Saturday, January 27, 2007

Up until now, I haven't written much about NASCAR. But with the added attention given to the NASCAR offseason because Toyota is coming to the circuit and every body in motor sports seems to be in a panic and the sport's growing popularity, I figured I'd say something about it. Don't worry, though, this isn't a shameless attempt to generate more readership for this site. I think the rest of the post will bear that out.

I am glad Toyota is coming to NASCAR. I am not very interested in globalization or the diversification of the whitest sport on the planet. Those are issues for people who are less self-involved than I. I am hoping that Toyota will bring the same magic to the NASCAR circuit that it's brought to the other racing formats it has entered in the past.

A lot of attention was paid to the owner of the Rousch Racing team whining about what Toyota might do to the current paradise on Earth that is the NASCAR circuit. Apparently, Toyota frightens NASCAR fans who feel that the corporation has had a history of entering a racing circuit and outspending the competition until they dominate, then leaving the circuit high and dry.

Could you imagine a world where NASCAR is dominated by Toyota in five years, then in ten years it's a ghost town like Tombstone (minus the colorful characters and valuable icons like Doc Holiday and Wyatt Earp)? That is easily the worst thing that could happen to American professional sports. NASCAR is more than a professional sport. It is a public trust and must be protected.

I wake at night in a cold sweat thinking Dale Jr. might leave DEI. I am delighted that a racing league calling itself the National Association of Stock Car Racing no longer drives stock cars in the original sense of the term. I think Jeff Gordon and Tony Stewart are probably our two best athletes. After all, sitting in a chair and banking left from time to time is much harder than rushing off the edge like Dwight Freeny, going across the middle like TO or taking it to the hole like King James.

As, I hope, you have inferred from my tone, the preceding paragraphs have been sarcastic. I hope Toyota does come in and spend NASCAR into oblivion. If the circuit lies in ruins in ten years, I won't shed a tear. If Jimmie Johnson should fall off the roof of a moving golf cart ten years hence with NASCAR exploited and left for dead by Toyota, would any one hear?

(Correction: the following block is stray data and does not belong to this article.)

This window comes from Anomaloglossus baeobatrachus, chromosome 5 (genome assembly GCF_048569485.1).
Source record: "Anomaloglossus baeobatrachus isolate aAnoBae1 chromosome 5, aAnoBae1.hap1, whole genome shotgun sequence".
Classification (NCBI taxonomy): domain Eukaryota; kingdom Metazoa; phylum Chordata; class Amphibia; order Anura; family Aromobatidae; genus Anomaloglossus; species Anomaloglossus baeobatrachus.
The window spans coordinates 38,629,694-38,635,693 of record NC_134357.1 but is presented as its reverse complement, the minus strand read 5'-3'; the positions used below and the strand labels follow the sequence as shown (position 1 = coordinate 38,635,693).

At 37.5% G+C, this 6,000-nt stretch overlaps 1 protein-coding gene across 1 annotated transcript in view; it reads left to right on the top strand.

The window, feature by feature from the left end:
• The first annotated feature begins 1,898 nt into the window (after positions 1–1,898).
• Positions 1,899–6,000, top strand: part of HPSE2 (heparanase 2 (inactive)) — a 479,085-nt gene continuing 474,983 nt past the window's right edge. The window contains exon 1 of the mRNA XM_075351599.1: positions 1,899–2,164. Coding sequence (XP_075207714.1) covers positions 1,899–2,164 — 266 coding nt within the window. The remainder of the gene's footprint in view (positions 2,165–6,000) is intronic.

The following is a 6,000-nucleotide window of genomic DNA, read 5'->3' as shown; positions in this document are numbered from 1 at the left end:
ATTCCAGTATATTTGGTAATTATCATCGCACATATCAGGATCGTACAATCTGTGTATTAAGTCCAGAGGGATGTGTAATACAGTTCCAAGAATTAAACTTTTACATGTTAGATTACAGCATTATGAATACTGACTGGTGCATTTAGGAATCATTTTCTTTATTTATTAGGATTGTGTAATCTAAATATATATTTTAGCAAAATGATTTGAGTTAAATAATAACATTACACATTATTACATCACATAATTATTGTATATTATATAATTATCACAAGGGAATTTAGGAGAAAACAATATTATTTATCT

America's ever-increasing obsession with NASCAR is just one of the things that continually amaze me. Car racing is boring to me. They could drive 200 mph, 300 mph or the speed of light (if the physics of light speed had been worked out) around the track and I still wouldn't care. I am not ghoulish enough to look forward to crashes. And where is the surprise? Maybe if there were a little more to this racing thing than following one defined course with four left banks, I would want to watch.

I know that there is a strategy to NASCAR racing. Making pit stops, managing fuel consumption, whether to pass high or low, bump drafting and all the rest require conscious and rational thought. So does cricket. And I'm sure advocates of lawn darts or horseshoes could make the same claim. It just doesn't do it for me.

What's worse is that I can't see why now of all times it should become more popular. I think, in part, it has to do with the demise of boxing and hockey as major television sports. Golf hasn't quite grabbed the spotlight as well as NASCAR because golf is boring as a spectator sport and whispering announcers waxing poetic don't enhance the experience. Baseball and basketball are slowly strangling themselves by mismanaging their labor pools and constructing crushingly counter-intuitive economic structures (every team eventually suffers when only 6 or 7 teams are any good).

If we are that bored as a society,maybe people should look into reading, or writing half-assed blogs when they can't sleep or are intoxicated. Maybe Americans could start a letter writing campaign directed at David Stern so that he stops torturing Mark Cuban who is the most intelligent person in recorded human history, just ask Mr. Cuban and he will tell you at great length. Maybe NASCAR fans could simply look at a blank wall and not lose the life-affirming, intellect building experience that is watching stock car racing.

I might seem excessively antagonistic to the good people who watch car racing, and that's probably true. But I have another painful task to get to before the evening is over. We have the first two time honoree for tool of the week. It is I. Tonight, I learned that the Verve's Bittersweet Symphony sampled the symphonic version of The Last Chance by the Rolling Stones, not You Can't Always Get What You Want as I had said. I should have done a bit more due diligence rather than going with something because it amplified a point I wanted to make.

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